Scientific American The Amateur Astronomer

Scientific American The Amateur Astronomer

by Scientific American

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Are you an avid sky-watcher? Would you like to observe the changes in the moon's surface? Predict the orbit of a satellite? Record sunspots?

Finally, here is the book you've been waiting for! From the longest-running column in Scientific American's history comes this collection of fascinating projects for the amateur astronomer. Whether you're interested in… See more details below


Are you an avid sky-watcher? Would you like to observe the changes in the moon's surface? Predict the orbit of a satellite? Record sunspots?

Finally, here is the book you've been waiting for! From the longest-running column in Scientific American's history comes this collection of fascinating projects for the amateur astronomer. Whether you're interested in designing your own telescope or determining the chemical composition of faraway stars, this unique book will help you satisfy your passion for the skies. You'll learn how to build and use astronomical tools that will help you better understand and appreciate the solar system, our galaxy, and the cosmos.

Here you'll discover fascinating facts about astronomy along with helpful tips and clear instructions on how to build inexpensive astronomical instruments in home-based workshops using ordinary shop tools. From making a pendulum that detects the earth's rotation, to observing Jupiter with a homemade telescope, to taking picture-perfect images of a comet, these projects will help you go deeper into space than you've ever imagined.

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Editorial Reviews

From the Publisher
* An anthology of interest to the backyard astronomer, from America's leading science magazine. "The Amateur Scientist," as Carlson points out in his brief introduction, has run in Scientific American for over 70 years. From the Start, it has been written for the amateur interested in making observations of various celestial phenomena, often with homemade equipment. The collection of articles from those years is updated to reflect the changes both in technology and in society at large (many supply houses and research sources, for example are now most easily found online). Most of the pieces assume considerable dedication to the task at hand: grinding a telescope mirror (a frequent first project for young scientists), while comparatively inexpensive, involves a substantial investment of time to achieve a precision component. Technical and mathematical sophistication is a given here; readers uncomfortable with equations will soon find themselves at sea. But for those who want to do hands-on science, this is a gold mine: it offers several variations on the basic reflecting telescope, as well as tips on taking astronomical photos and designs for an ocular spectroscope. For those who want to explore beyond the visual spectrum, it gives plans for two homemade radio telescopes. The study of artificial satellites (unheard of in the early days of the column) occupies two chapters. Other projects include two novel sundials (one based on a globe of the earth), instruments to stimulate planetary orbits and pointers on observing specific objects (such as the moon or Jupiter). Where relevant (for example, in regard to solar observations) there are ample safety tip. The writing is for the most part clear, although technical terms are necessarily plentiful.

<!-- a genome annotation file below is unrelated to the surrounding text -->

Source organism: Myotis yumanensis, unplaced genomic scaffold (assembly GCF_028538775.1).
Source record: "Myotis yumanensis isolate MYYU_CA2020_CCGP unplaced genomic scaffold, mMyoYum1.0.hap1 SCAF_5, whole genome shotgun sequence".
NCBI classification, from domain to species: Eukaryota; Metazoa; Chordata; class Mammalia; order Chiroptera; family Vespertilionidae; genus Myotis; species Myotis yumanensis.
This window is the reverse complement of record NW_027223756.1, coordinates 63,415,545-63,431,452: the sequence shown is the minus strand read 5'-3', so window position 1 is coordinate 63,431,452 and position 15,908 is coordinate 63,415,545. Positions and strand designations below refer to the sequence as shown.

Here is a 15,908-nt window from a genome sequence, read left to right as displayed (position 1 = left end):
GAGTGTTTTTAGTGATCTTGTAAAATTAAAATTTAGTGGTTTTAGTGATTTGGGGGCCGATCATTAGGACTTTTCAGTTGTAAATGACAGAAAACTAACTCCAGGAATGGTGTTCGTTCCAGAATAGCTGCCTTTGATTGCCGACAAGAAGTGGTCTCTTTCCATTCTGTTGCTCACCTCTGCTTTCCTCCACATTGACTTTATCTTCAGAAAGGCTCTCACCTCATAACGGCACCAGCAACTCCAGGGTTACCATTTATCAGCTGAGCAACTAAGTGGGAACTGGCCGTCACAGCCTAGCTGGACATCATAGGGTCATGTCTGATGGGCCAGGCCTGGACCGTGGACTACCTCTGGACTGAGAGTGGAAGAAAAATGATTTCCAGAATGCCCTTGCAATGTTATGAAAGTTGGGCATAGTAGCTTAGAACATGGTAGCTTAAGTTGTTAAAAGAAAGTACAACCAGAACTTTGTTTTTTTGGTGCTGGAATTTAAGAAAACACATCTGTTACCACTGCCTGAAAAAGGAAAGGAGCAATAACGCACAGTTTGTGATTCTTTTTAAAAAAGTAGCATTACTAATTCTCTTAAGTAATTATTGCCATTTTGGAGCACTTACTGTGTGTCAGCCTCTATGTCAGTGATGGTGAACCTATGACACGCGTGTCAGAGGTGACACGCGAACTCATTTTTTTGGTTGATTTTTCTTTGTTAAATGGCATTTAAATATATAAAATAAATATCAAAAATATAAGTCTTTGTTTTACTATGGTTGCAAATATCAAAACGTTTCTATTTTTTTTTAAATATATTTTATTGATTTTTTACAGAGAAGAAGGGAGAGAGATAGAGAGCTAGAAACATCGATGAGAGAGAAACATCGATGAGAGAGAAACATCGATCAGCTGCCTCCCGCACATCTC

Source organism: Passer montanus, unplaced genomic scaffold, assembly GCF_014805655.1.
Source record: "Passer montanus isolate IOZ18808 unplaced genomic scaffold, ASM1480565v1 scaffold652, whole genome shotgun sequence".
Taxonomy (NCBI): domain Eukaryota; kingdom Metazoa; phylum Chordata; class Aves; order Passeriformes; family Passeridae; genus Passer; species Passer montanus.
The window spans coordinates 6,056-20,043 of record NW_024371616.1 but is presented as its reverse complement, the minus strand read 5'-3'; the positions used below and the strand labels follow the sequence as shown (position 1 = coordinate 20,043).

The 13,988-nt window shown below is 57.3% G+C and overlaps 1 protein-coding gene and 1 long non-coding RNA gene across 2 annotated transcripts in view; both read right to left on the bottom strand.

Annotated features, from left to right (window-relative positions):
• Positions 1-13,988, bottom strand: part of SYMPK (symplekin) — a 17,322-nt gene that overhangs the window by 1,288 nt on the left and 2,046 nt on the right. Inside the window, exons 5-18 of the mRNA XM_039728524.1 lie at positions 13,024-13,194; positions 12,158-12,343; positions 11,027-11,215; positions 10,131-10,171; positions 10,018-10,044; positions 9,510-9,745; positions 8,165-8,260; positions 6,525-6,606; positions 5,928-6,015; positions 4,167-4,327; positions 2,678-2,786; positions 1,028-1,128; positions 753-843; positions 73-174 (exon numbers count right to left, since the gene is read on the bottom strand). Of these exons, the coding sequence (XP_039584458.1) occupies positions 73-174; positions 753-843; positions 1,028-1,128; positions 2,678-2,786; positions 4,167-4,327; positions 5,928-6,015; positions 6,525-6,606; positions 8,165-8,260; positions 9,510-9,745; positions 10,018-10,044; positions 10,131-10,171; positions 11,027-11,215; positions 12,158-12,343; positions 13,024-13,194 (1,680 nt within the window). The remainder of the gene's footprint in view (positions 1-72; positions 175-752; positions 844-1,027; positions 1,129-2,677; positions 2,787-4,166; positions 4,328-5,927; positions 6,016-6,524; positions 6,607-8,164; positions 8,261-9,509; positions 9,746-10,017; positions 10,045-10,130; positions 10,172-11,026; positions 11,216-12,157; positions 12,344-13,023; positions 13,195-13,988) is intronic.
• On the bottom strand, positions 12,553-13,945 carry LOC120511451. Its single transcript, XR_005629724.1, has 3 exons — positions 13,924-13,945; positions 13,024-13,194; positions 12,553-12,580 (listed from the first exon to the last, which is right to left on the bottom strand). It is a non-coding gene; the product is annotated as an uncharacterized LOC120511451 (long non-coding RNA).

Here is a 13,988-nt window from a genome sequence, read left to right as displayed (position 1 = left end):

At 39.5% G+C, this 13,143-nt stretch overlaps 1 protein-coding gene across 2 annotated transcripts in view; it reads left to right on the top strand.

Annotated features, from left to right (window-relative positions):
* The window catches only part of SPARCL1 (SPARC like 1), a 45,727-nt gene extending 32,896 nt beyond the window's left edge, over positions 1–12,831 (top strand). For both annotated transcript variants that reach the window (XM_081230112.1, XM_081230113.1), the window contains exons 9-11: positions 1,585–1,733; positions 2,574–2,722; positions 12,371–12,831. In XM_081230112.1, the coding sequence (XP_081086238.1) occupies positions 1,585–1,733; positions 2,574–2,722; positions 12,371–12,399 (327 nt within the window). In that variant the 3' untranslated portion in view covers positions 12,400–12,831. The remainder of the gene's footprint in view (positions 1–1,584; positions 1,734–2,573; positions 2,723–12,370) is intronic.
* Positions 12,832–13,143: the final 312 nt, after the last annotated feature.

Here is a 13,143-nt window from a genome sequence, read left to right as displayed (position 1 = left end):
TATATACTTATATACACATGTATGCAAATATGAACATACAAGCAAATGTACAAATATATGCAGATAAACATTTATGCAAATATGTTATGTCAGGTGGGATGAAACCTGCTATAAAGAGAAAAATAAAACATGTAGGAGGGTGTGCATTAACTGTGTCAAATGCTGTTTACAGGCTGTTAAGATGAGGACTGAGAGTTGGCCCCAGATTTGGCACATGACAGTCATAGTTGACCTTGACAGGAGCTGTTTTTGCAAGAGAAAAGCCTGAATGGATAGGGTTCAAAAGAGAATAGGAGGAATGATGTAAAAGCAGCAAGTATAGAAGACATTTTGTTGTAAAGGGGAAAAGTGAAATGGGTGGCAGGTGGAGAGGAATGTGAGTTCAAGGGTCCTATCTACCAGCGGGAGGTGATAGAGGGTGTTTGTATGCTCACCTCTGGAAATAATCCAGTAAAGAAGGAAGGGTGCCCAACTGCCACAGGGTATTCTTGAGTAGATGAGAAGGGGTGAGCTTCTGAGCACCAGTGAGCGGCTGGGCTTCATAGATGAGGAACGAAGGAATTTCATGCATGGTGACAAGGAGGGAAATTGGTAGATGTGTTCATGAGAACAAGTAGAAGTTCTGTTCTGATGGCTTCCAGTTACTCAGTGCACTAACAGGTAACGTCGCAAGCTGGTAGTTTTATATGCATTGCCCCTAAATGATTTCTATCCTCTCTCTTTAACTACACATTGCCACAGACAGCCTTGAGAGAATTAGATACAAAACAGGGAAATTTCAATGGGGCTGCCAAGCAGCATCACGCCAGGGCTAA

Certainly not for everyone, but for its intended audience this is an indispensable book.
—Kirkus Reviews, December 1, 2000

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Scientific American magazine first came off the presses back in 1845. That makes it the oldest continuously published magazine in the United States. And "The Amateur Scientist" holds the distinction of being the magazine's longest running column; it traces its pedigree back over 70 years. That surprises most folks. The longest running column in the oldest magazine in the United States isn't dedicated to concerns like sex, or scandal, or style. It's about good ol' Yankee ingenuity. It's devoted to helping everyday people explore their world and giving them a fighting chance to make original discoveries. That fact never ceases to give me hope for our troubled times. And it is my great honor to write "The Amateur Scientist" today.

Over the years, "The Amateur Scientist" has made a real contribution to our world. Many working experimentalists first kindled their interest in science while carrying out a research project described there. And generations of science teachers have relied on the column for exciting projects to challenge even their most gifted students. For all their discoveries, and for helping them spread a passion for science amongst young people, "The Amateur Scientist" deserves at least a little credit.